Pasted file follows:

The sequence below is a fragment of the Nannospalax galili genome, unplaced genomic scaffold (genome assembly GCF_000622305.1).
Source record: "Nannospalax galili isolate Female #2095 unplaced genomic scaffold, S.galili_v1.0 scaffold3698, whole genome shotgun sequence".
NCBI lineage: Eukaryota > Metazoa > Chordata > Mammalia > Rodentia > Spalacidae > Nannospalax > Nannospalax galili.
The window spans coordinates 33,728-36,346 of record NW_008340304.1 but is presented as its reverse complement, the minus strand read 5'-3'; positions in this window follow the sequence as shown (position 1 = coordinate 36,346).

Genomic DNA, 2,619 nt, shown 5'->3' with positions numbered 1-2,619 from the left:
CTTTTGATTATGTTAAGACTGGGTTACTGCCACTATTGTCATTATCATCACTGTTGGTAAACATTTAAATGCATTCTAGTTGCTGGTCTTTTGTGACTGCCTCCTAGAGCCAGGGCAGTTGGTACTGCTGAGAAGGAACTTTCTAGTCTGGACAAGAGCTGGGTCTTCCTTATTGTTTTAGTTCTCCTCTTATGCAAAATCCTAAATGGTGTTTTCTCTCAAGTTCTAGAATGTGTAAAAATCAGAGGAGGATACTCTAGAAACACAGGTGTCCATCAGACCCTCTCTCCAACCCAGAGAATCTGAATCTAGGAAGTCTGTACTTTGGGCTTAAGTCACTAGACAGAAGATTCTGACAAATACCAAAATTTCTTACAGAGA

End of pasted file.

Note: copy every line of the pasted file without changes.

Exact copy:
The sequence below is a fragment of the Nannospalax galili genome, unplaced genomic scaffold (genome assembly GCF_000622305.1).
Source record: "Nannospalax galili isolate Female #2095 unplaced genomic scaffold, S.galili_v1.0 scaffold3698, whole genome shotgun sequence".
NCBI lineage: Eukaryota > Metazoa > Chordata > Mammalia > Rodentia > Spalacidae > Nannospalax > Nannospalax galili.
The window spans coordinates 33,728-36,346 of record NW_008340304.1 but is presented as its reverse complement, the minus strand read 5'-3'; positions in this window follow the sequence as shown (position 1 = coordinate 36,346).

Genomic DNA, 2,619 nt, shown 5'->3' with positions numbered 1-2,619 from the left:
CTTTTGATTATGTTAAGACTGGGTTACTGCCACTATTGTCATTATCATCACTGTTGGTAAACATTTAAATGCATTCTAGTTGCTGGTCTTTTGTGACTGCCTCCTAGAGCCAGGGCAGTTGGTACTGCTGAGAAGGAACTTTCTAGTCTGGACAAGAGCTGGGTCTTCCTTATTGTTTTAGTTCTCCTCTTATGCAAAATCCTAAATGGTGTTTTCTCTCAAGTTCTAGAATGTGTAAAAATCAGAGGAGGATACTCTAGAAACACAGGTGTCCATCAGACCCTCTCTCCAACCCAGAGAATCTGAATCTAGGAAGTCTGTACTTTGGGCTTAAGTCACTAGACAGAAGATTCTGACAAATACCAAAATTTCTTACAGAGA